Information about Tunisia: Tunisia is a sovereign state in Northwest Africa, covering 165,000 square kilometres (64,000 square miles). Its northernmost point, Cape Angela, is the northernmost point on the African continent. It is bordered by Algeria to the west and southwest, Libya to the southeast, and the Mediterranean Sea to the north and east. Tunisia’s population was estimated to be just under 11.93 million in 2016. Tunisia’s name is derived from its capital city, Tunis, which is located on its northeast coast. Read More...

Heritages and Museums



Heritages and Museums– Discover the most visited museums in the world, comes with pictures, and will give you plenty of ideas for top museums to see on your own travels.

The Bardo National Museum is a museum of Tunis, Tunisia, located in the suburbs of Le Bardo. It is one of the most important museums in the Mediterranean region and the second museum of the African continent after the Egyptian Museum of Cairo by the richness of its collections.

Carthage National Museum– Housed at the turn of the last century on the ground floor of a scolasticate of Catholic religious, adjacent to the Saint-Louis basilica built at the end of the XIXth century on the site of the Carthage acropolis, this museum contains the largest collection of objects from the site of Carthage …

The Medina (Old Town)– the Medina (Old Town) district is Tunis’ historic heart and is brimming with sightseeing potential. The main entrance gate, marking the end of the new city and beginning of the old is known as Bab el Bahr (Sea Gate). Built in 1848, it was known as Porte de France during the colonial period.

Selma Feriani Gallery opened its doors in 2007 as a contemporary art space focusing on the promotion and exhibition of North African and Middle Eastern artwork. Representing a variety of emerging and recently established artists, the Tunis-based (Tunisia) gallery showcases a packed season of solo and group events.

The North Africa American Cemetery– The North Africa American Cemetery in Tunisia is a military cemetery and memorial site, mostly for casualties of World War II. In particular, the North Africa American Cemetery houses the graves of those who were killed in campaigns in North Africa and the Persian Gulf. Located in Tunisia, …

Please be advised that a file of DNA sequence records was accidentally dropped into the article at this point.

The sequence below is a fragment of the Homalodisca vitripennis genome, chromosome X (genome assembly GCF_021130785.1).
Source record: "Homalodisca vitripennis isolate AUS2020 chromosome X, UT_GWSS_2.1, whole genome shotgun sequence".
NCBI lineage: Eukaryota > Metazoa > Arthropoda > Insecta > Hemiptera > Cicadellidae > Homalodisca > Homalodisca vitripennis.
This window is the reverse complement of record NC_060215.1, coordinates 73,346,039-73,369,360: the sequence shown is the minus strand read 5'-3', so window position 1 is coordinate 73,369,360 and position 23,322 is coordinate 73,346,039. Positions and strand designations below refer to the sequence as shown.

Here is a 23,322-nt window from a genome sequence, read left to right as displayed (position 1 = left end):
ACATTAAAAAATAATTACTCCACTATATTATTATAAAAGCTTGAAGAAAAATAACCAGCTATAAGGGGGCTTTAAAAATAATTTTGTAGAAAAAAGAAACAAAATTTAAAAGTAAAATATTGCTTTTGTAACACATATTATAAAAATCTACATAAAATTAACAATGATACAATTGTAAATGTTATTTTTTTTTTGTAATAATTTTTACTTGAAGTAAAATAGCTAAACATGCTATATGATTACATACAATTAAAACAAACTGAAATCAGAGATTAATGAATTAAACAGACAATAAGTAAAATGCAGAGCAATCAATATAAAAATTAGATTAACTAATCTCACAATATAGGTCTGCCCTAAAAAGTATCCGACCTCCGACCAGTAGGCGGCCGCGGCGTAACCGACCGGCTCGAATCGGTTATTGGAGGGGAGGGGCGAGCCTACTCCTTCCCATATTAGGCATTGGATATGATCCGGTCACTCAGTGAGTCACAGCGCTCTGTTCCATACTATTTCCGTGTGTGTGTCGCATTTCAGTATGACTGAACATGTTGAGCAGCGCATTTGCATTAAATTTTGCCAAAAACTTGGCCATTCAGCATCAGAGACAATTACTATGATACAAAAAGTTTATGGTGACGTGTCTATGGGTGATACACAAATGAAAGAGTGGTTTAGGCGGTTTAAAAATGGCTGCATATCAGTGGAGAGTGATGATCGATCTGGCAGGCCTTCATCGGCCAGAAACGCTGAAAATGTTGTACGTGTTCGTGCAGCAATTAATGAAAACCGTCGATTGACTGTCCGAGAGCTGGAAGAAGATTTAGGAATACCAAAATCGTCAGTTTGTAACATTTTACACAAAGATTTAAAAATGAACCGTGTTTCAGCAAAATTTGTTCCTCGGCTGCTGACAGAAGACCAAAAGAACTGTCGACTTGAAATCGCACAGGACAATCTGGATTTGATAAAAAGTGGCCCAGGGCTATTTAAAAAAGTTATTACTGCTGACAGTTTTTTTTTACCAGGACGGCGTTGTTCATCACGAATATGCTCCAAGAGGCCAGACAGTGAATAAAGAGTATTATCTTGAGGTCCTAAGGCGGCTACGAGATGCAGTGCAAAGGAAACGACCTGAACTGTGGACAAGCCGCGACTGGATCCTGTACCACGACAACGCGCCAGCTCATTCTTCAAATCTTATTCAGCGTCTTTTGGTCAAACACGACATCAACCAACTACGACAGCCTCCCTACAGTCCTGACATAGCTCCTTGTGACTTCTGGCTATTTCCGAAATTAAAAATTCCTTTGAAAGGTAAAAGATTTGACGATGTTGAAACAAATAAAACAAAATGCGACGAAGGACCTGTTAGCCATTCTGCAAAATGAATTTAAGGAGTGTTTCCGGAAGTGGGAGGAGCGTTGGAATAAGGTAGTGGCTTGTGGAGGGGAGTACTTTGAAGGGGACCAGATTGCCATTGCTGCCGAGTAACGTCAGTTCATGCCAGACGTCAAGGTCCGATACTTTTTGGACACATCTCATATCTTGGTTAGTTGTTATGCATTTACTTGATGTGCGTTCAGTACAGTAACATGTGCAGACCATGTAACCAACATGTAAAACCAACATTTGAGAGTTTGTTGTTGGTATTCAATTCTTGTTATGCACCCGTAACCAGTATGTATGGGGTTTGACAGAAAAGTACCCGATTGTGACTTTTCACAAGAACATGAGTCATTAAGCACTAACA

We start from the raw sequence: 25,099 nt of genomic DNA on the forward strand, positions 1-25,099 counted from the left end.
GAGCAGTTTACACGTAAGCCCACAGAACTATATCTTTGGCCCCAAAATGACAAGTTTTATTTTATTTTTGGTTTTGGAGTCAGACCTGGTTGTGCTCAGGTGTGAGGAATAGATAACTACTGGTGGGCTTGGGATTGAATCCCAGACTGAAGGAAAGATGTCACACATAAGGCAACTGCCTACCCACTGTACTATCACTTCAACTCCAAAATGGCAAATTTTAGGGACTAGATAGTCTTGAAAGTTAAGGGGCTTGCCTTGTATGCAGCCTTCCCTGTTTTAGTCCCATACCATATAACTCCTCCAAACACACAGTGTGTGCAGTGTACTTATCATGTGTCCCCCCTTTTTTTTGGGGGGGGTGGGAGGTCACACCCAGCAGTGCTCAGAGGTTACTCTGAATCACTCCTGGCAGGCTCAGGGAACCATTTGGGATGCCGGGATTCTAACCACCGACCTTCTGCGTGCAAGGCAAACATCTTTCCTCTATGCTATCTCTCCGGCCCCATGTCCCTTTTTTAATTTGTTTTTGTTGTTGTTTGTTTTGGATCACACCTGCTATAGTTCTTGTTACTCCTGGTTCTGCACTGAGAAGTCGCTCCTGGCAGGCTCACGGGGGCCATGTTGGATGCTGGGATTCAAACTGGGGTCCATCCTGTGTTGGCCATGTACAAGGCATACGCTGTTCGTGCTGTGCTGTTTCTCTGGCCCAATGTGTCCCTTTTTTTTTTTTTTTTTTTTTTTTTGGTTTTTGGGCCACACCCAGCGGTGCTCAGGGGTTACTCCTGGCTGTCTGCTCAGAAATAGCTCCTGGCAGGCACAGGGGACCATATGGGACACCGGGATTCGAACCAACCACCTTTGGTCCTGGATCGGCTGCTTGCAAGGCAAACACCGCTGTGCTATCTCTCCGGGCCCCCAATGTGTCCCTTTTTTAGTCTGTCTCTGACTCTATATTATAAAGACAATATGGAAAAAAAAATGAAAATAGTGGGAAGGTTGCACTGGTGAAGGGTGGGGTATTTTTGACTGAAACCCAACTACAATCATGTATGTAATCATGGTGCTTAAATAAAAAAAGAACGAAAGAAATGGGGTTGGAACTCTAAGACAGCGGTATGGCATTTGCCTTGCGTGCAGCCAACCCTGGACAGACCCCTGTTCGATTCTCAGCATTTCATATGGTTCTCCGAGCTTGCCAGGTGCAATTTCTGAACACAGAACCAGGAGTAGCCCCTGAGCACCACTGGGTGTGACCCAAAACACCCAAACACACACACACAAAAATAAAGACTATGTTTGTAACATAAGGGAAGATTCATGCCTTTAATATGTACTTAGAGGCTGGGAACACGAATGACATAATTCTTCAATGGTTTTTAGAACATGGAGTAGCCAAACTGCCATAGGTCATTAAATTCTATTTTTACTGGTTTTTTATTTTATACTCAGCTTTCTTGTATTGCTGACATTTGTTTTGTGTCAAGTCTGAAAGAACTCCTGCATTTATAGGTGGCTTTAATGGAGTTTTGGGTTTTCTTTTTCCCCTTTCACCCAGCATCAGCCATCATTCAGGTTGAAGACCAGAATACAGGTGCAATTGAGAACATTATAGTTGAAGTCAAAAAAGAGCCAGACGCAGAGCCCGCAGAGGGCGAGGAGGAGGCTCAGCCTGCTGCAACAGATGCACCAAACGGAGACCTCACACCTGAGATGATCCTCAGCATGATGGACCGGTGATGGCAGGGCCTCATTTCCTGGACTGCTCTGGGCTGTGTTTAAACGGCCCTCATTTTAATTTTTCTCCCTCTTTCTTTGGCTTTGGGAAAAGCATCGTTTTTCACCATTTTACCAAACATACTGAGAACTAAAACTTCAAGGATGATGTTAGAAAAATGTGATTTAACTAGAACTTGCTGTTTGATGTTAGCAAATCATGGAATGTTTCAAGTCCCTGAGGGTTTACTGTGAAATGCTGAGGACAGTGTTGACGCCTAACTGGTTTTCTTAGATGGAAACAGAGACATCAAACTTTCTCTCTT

The Great Mosque of Sousse: Built in the early IXth century, remodelled and extended during the Xth and XVIIth centuries, it is adjacent to the Ribat, from which it has inherited the fortified aspect with a crenellated surrounding wall flanked by two watchtowers facing the shore, from where assailants from overseas could have appeared.

Museum El Kobba Located inside the medina, infront of jewelers shops , is known for its dome folds in zigzag unique in Tunisia. In the nineteenth century, the Kobba housed the caravanserai of the French and then, until the Sixties,served as a hostel From its terrace, one has a splendid view over the roofs of covered souks and the labyrinth of alleys.

The Sousse Catacombs this underground necropolis was created towards the end of the first century by Christians to bury their dead during periods of persecution. The Sousse catacombs are formed of galleries stretching over 5 kilometres and containing no les than 15.000 graves. The tombs were dug into the walls of the galleries on two or three levels.

The Sousse Archeology Museum is located within the Kasbah (fortification) of the medina (old city) of Sousse, a World Heritage Site. At the entrance of the museum, a large vaulted room displays the history and the monuments of the Sahel region from Antiquity to the Muslim period. Located under the Kasbah’s main courtyard,…

The Dar Essid Museum is small, private museum is also not to be missed. In a quiet part of the medina, it occupies a beautiful old home, furnished in the style of a well-to-do 19th-century Sousse official and his family. The dimensions of the elaborately decorated, arched door are the first indication of the owner’s status. It opens into a small anteroom for meeting strangers,…

Guellala Museum– This museum is truly local and is rich in Djerba history, it shows how the islands industries and crafts are worked on and the extremely interesting ceremonies regarding marriage in Djerba, this museum will definitely give a traveler some insight into the strange island of Djerba.

Lalla Hadria Museum– Discover over 13 centuries of Arabo-Islamic art and culture at Lalla Hadria Museum. The modern building displays a vast collection of art and artifacts across 15 rooms, with over 1,000 pieces. Take a tour around the grand site, and see the exhibits of jewelry, paintings, old furniture, and carpets.

Musee Du Patrimoine Traditionnel De Djerba– Explore the area’s glorious past and rich cultural heritage at Musee du Patrimoine Traditionnel Djerbien. Next door to a crocodile park and a Crusader fort, the museum features diorama-like exhibits and life-size mannequins dressed in traditional costumes.

Dar Jellouli Museum: In a XVIIIth century patrician house, in the heart of the medina of the capital of the south, a regional museum of popular arts and traditions has been established. The house itself was bequeathed by one of the great families of the Sfaxian bourgeoisie and is in the pure classical style of stately Tunisian houses, behind a relatively modest façade.

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